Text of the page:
Dear Lisa: My brother wants to give our 70-year-old father, who lives alone, a dog. Dad is very active and plays golf several times a week. However, he likes to travel during the winter months to warmer locales. I'm worried about what might happen to the dog when he travels south for several months. Is there a way to work this out? --Silver Lining Solution
Studies have shown that people who have pets live longer, happier, more productive lives. However, before you go out and grab the first "bowzer" that comes along, there are questions your family should consider, and you should bring your father into the decision making process.
How active are you?
Before you decide on what breed of dog, ask yourself what your physical capabilities are. Can you withstand the rigors of twice daily extended walks and playtime or are you more likely to take a leisurely stroll with your dog for short durations.
What are your favorite activities?
Every dog was bred to do a certain job with humans. If you are the outdoors type, a sporting or herding breed that thrives on outdoor work sounds like a good match. If you are the indoors type, a smaller, smooth-coated breed which enjoys the shelter of your home and constant companionship is the dog for you.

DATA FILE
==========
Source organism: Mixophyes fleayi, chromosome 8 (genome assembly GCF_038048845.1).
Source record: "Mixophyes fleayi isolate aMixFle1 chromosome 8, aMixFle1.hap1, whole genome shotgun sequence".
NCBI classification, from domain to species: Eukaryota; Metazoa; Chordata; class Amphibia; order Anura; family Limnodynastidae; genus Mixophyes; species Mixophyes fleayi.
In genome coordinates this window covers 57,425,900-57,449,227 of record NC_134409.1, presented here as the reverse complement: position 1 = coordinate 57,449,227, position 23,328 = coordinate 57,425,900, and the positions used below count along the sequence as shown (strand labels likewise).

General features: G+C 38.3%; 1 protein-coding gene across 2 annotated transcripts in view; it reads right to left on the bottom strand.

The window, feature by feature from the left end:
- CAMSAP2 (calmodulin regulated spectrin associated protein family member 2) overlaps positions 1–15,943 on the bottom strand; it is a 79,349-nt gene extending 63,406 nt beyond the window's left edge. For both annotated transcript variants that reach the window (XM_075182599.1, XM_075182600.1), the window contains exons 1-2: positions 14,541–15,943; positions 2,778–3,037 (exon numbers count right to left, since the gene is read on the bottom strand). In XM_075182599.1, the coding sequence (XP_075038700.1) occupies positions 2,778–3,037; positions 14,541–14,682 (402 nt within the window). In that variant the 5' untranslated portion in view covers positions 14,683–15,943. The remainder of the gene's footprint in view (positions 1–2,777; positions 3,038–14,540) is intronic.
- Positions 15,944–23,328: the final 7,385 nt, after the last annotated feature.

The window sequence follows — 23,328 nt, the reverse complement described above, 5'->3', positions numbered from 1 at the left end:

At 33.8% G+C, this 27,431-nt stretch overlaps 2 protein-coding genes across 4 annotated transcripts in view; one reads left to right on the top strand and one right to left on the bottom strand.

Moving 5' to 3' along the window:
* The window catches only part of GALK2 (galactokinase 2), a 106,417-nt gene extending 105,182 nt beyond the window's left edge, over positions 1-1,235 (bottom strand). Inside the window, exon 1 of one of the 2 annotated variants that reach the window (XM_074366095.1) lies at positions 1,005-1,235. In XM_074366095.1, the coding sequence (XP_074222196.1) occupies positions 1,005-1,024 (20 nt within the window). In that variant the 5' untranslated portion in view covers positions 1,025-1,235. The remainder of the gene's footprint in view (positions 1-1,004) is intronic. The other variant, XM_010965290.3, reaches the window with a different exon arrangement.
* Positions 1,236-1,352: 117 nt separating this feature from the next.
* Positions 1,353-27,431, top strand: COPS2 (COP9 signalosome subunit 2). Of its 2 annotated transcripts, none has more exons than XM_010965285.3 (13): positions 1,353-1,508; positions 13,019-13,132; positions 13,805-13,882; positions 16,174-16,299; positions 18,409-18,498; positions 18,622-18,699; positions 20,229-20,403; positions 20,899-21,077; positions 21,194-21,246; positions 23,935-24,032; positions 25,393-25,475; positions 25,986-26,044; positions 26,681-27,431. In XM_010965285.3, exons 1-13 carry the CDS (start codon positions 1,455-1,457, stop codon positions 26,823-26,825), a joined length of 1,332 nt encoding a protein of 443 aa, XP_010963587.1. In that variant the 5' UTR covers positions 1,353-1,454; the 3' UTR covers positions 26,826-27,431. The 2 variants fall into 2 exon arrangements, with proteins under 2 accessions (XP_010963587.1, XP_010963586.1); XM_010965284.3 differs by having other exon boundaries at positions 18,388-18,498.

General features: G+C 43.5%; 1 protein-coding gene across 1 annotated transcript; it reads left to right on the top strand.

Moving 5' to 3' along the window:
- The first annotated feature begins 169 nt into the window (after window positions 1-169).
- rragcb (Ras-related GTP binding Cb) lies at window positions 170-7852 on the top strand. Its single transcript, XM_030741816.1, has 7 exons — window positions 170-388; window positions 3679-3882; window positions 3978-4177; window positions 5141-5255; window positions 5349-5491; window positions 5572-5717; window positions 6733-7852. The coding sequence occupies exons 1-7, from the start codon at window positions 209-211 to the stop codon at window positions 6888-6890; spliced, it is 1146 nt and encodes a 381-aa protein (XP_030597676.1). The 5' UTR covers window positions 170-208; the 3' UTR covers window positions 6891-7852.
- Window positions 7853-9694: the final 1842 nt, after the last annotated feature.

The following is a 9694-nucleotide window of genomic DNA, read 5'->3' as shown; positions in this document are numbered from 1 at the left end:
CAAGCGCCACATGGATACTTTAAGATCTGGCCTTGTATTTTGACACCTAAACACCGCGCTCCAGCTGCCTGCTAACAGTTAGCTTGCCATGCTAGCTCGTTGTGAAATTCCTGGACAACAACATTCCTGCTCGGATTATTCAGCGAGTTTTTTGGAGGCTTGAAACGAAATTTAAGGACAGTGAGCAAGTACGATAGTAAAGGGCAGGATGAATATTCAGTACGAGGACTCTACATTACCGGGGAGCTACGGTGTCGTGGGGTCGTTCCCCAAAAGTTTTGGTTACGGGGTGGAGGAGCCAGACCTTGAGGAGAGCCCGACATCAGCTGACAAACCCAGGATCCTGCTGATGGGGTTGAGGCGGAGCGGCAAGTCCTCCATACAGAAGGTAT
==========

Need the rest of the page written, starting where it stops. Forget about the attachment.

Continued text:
Where do you live?
Is your home on the farm or in a tiny city apartment? Try to match the breed's needs with your living space. A Border Collie that thrives on herding may not do well in a small city abode when he'd rather be home on the range.
How much do you travel?
And if you travel, what happens to the dog when you are away from home? Many times dogs can depend on different humans in different locations and be very happy with the transition.
Are financial resources available?
While the purchase price or adoption fee is a one-time expense, yearly maintenance with food, vets bills and toys can add up to several hundred dollars a year. Know that you have the ability to financially care for your pet before you get a dog.
If you have a question, send it to Lisa at AskLisa@AKC.org and she may select it for a future column. Due to the high volume of questions she cannot offer individual responses.